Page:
Tonight on BBC One, the ﬁnal of Ashes to Ashes airs in the UK.
Of all the TV shows we have covered in Lucire, Ashes to Ashes seems to be one that comes up the most regularly. Why? Is it the compelling storylines that began ﬁve years ago with the ﬁrst episode of Life on Mars, set in 1973? The 1980s’ fashion that we have written about? The fact that it is ﬁrmly in the Zeitgeist (remember the article in one of our print issues called ‘Fire up the Quattro’ and another one on denim called ‘Jean Hunt’?)? (Yours truly even gave it a mention in a mayoral-campaign speech at a fund-raiser—the UK General Election was not alone with a political Ashes to Ashes reference.)
Answer: it’s all three. While the fashion of the 1980s has been explored in other articles, especially on this website, on the eastern side of the Atlantic few series have gripped audiences with the same level of frenzy. American shows such as Lost have their devotees, with their ever-complex storylines, but both Life on Mars and Ashes to Ashes have had millions of viewers in the UK gripped over a ﬁve-year period with a grand total of 40 episodes, not two dozen per year and a starred cast of over a dozen. It has accomplished this depth of interest through clever writing and quality production, and fought against the tide of culture being exported eastward over the Pond. The direction of the very ﬁrst Life on Mars, by the ever-talented Bharat Nalluri, and the performance by John Simm as the comatosed DCI Sam Tyler, took us into a world that had taken creators Matthew Graham, Tony Jordan, and Ashley Pharoah eight years to pitch.
While Life on Mars’ two years attracted a strong male interest—how many men have not quoted the lines of Philip Glenister’s DCI Gene Hunt at some stage in the last ﬁve years?—Ashes to Ashes has brought in the female factor. Go on to the forums, or browse Jim Keats’s Twitter account (of a character introduced in this third and ﬁnal series of Ashes), and the female interest runs more strongly than the male one. There is the female lead—DI Alex Drake, played by Keeley Hawes—and there is the introduction by fans of a new word in the lexicon: Galex. It’s used to describe the unresolved sexual tension between Hunt and Drake and the desire by fans to see them get together—something Glenister ruled out publicly, though it hasn’t stopped people from hoping it will happen.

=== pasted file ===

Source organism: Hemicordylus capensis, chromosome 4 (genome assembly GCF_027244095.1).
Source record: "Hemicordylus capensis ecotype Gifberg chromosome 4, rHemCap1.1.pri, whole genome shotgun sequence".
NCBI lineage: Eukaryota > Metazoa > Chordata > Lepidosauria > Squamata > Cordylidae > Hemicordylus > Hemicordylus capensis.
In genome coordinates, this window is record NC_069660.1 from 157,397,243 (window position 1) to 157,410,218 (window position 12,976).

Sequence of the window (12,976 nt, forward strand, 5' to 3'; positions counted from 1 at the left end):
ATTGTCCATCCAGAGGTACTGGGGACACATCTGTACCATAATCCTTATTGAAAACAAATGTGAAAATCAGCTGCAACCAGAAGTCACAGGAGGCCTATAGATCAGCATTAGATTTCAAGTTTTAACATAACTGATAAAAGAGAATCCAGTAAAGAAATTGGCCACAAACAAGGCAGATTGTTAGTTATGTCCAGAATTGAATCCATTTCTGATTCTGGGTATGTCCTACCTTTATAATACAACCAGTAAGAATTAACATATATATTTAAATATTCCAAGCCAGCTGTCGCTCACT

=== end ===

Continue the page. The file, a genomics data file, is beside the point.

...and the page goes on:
Hawes is a ﬁne actress, who has played the Alex Drake character as she was requested: the posh, know-it-all who thinks that the world of DCI Gene Hunt is nothing more than an artiﬁcial construct in her mind in the ﬁrst year of Ashes to Ashes in 2008, to someone more complex and lost in this world, now that she realizes it’s not all in her head.
The Life on Mars–Ashes to Ashes world follows the pattern of successful TV shows in the early 21st century: there are the programmes, and there is the constant speculation in fan forums. The forums (The Railway Arms and Luigi’s chief among them) have been unofﬁcial, set up by fans, although they are frequented by the creators and the stars. There has been the support by journalists, most notably Ian Wylie, who followed Life on Mars intensely for the Manchester Evening News—and is perhaps the most respected media source for fans. There are numerous Facebook groups. Twitter has made it even more intense, with co-creator Graham giving the odd clue, as well as co-star Dean Andrews. More recently, Hawes joined. The ﬁctional characters’ accounts, none of them sanctioned by the BBC, add to the enjoyment: the Keats account gets plenty of hate-Tweets, something which actor Daniel Mays, who plays the mysterious nemesis of Gene Hunt, alluded to when he told Digital Spy he was glad to be heading abroad in case some more intensive fans decided to vent their anger.